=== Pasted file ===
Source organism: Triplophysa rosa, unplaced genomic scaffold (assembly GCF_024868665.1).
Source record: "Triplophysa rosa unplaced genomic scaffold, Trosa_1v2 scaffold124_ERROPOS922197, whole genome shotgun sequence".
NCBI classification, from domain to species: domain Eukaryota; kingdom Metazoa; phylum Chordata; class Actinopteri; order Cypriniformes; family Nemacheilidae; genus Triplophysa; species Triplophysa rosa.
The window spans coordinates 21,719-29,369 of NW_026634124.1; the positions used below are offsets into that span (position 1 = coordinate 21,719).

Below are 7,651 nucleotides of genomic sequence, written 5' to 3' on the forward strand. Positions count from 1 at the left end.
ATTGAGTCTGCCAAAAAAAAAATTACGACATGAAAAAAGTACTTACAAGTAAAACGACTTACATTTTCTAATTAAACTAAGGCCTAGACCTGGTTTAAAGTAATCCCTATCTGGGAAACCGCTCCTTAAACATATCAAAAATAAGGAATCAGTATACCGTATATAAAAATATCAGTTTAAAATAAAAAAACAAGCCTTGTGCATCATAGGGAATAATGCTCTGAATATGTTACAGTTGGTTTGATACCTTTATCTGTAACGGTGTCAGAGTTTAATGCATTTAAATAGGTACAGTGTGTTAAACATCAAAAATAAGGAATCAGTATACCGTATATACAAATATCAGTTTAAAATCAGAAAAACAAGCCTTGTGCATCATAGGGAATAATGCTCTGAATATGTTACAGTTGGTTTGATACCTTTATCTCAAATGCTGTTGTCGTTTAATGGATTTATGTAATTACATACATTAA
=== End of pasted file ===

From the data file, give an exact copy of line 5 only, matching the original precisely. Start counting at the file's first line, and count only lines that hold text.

Below are 7,651 nucleotides of genomic sequence, written 5' to 3' on the forward strand. Positions count from 1 at the left end.